3.Where reference is made to this paragraph, the examination procedure in accordance with Article 5 of Regulation (EU) No 182/2011 shall apply.

4.Where the opinion of the Committee is to be obtained by written procedure, that procedure shall be terminated without result when, within the time-limit for delivery of the opinion, the chair of the Committee so decides or a simple majority of Committee members so requests.

Article 13
Information to the Committee

The Commission shall regularly inform the Committee referred to in Article 12 of overall progress in implementing the Euratom Programme, and shall provide it with timely information on all indirect actions proposed or funded under the Euratom Programme.

Article 14
External advice and societal engagement

1.For the implementation of the Euratom Programme, account shall be taken of advice and inputs provided, where appropriate, by:

(a)the Euratom Scientific and Technical Committee pursuant to Article 134 of the Treaty;

(b)independent advisory groups of high-level experts set up by the Commission;

(c)dialogue structures created under international science and technology agreements;

(d)forward-looking activities;

(e)targeted public consultations (including, where appropriate, regional and national authorities or stakeholders); and

(f)transparent and interactive processes that ensure support to responsible research and innovation.

2.Full account shall also be taken of the research and innovation agendas established by, inter alia, European Technology Platforms, Joint Programming Initiatives and European Innovation Partnerships. 

CHAPTER II
Specific fields of action

Article 15
Small and medium-sized enterprises

Particular attention shall be paid to ensuring the adequate participation of, and innovation impact on, small and medium-sized enterprises (SMEs) and the private sector in general in the Euratom Programme. Quantitative and qualitative assessments of SME participation shall be undertaken as part of the evaluation and monitoring arrangements.

Article 16
Public-private and public-public partnerships

To attain the objectives set out in Article 3, specific activities of the Euratom Programme may be implemented through:

(a)Joint Undertakings established on the basis of Chapter 5 of the Treaty;

(b)public-public partnerships based on the 'Programme co-fund actions' funding scheme;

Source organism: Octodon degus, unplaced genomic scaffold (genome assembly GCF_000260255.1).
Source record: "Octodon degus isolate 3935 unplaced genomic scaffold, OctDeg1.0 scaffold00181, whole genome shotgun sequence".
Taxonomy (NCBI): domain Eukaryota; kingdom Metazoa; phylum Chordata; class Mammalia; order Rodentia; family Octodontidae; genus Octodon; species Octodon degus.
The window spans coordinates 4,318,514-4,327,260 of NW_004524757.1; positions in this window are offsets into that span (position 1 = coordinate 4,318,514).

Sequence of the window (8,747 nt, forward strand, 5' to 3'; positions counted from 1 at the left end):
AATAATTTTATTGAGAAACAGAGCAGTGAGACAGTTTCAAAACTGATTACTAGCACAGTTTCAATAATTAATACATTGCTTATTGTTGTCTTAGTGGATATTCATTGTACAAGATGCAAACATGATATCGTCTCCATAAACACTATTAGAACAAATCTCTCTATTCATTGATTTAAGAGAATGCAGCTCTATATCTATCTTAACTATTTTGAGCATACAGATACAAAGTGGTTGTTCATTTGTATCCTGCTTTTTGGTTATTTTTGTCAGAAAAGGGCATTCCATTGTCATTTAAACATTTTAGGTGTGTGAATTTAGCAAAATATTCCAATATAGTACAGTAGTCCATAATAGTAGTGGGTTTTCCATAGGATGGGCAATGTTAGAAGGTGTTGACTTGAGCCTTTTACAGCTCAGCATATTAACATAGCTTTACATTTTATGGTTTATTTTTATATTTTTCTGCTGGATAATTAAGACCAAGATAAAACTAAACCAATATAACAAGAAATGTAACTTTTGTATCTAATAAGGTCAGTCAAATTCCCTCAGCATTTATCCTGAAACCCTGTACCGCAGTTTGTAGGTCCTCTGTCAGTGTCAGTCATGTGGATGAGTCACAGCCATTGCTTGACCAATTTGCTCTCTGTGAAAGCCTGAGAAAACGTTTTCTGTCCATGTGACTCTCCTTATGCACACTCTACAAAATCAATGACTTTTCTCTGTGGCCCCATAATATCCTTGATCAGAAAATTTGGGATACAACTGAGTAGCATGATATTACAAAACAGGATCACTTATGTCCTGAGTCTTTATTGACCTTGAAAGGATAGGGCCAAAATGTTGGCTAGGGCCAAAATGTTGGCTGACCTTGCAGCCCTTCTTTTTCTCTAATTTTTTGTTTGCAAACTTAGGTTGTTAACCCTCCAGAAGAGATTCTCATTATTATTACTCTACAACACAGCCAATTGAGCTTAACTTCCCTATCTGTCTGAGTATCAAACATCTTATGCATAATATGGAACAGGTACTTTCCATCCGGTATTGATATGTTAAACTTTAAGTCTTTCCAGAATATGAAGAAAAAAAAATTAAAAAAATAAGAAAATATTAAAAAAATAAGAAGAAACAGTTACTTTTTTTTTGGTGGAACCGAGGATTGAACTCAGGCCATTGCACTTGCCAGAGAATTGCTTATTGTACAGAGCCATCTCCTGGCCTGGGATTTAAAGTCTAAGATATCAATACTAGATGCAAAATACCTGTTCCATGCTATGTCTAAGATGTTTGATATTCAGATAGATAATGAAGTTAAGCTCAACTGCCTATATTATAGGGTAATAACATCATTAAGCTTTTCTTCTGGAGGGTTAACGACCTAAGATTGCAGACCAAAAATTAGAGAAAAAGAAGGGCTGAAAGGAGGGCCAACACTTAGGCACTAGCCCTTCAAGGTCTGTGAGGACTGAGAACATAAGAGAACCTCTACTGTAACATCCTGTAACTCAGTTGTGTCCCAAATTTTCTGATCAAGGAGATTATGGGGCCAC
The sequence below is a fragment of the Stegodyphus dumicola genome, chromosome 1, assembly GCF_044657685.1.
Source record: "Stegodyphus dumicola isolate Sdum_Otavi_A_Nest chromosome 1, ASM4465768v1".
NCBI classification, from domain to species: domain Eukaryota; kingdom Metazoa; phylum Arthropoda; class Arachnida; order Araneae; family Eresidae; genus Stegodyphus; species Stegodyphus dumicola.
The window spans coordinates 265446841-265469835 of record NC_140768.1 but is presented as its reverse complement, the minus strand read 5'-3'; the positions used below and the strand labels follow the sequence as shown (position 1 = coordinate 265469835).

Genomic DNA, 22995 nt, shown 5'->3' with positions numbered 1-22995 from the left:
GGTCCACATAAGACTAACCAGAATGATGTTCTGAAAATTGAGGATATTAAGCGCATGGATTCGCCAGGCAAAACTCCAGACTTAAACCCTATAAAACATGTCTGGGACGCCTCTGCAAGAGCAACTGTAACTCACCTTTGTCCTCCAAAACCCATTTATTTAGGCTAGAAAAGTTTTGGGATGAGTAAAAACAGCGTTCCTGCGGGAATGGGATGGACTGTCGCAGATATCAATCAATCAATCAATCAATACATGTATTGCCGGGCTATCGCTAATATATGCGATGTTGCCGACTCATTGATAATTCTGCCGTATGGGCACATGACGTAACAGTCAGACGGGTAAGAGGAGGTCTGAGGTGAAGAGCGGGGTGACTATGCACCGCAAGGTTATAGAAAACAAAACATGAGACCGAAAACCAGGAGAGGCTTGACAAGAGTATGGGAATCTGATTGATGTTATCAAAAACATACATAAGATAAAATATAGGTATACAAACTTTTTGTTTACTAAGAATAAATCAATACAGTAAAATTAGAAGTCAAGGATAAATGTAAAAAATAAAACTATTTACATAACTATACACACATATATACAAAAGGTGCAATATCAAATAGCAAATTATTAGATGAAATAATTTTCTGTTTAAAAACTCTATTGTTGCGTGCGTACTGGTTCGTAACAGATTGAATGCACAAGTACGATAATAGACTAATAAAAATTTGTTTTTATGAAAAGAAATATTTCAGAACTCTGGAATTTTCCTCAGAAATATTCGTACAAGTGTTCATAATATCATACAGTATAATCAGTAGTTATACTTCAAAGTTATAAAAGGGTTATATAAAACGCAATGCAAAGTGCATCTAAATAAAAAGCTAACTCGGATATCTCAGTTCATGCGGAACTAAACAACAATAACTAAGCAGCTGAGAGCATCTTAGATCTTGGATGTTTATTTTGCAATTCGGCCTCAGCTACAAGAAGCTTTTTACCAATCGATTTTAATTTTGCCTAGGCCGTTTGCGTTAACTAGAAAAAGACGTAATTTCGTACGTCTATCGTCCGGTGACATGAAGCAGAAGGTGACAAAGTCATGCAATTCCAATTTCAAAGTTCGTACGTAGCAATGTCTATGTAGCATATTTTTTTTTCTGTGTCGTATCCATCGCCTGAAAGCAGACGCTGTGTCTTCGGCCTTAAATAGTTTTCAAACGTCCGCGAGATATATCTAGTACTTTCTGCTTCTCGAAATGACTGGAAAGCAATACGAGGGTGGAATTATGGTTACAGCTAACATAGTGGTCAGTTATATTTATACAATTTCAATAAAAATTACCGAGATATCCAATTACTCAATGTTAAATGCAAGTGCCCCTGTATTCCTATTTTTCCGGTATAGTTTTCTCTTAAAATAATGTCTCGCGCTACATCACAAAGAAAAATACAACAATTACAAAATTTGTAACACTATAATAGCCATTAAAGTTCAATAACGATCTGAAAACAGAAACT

(c)contractual public-private partnerships, as referred in Article 25 of Regulation (EU) No 1291/2013.

Article 17
International cooperation with third countries and international organisations

1.Entities established in third countries and international organisations shall be eligible to participate in indirect actions of the Euratom Programme under the conditions set out in Regulation (EU) No 1290/2013. Exceptions to the general principle in that regard are set out in Article 7 of this Regulation. International cooperation with third countries and international organisations shall be promoted by the Euratom Programme with a view to:

(a)strengthening the Union's excellence and attractiveness in research and innovation as well as its economic and industrial competitiveness;

(b)tackling effectively common societal challenges;

(c)supporting the Union's external and development policy objectives, complementing external and development programmes. Synergies with other Union policies shall be sought.

2.Targeted actions with the objective of promoting cooperation with specific third countries or groups of third countries shall be implemented on the basis of a strategic approach as well as common interest, priorities and mutual benefit, taking into account their scientific and technological capabilities and market opportunities, and the expected impact.

Reciprocal access to third country programmes should be encouraged. In order to maximise impact, coordination and synergies with initiatives of Member States and associated countries shall be promoted. The nature of the cooperation may vary according to the specific partner countries.

Cooperation priorities shall take into account developments in Union policy opportunities for cooperation with third countries, and the fair and equitable treatment of intellectual property rights.

Article 18
Information, communication, exploitation and dissemination

1.When implementing the Euratom Programme, dissemination and communication activities shall be considered an integral part of the actions supported by the Euratom Programme.

2.Communication activities may include:

(a)initiatives aimed at widening awareness and facilitating access to funding under the Euratom Programme, in particular for those regions or types of participant that have a relatively low participation;

(b)targeted assistance to projects and consortia to provide them with access to the necessary skills to optimise the communication, exploitation and dissemination of results;

(c)initiatives to foster dialogue and debate on scientific, technological and innovation-related issues with the public, and to take advantage of social media and other innovative technologies and methodologies;

(d)communication of the Union's political priorities provided that they are related to the aims of this Regulation; in particular, the Commission shall provide timely and thorough information to Member States.

3.Subject to the Treaty and relevant Union legislation, dissemination activities may include:

(a)    actions which bring together results from a range of projects, including those that may be funded from other sources, to provide user-friendly databases and reports that summarise key findings;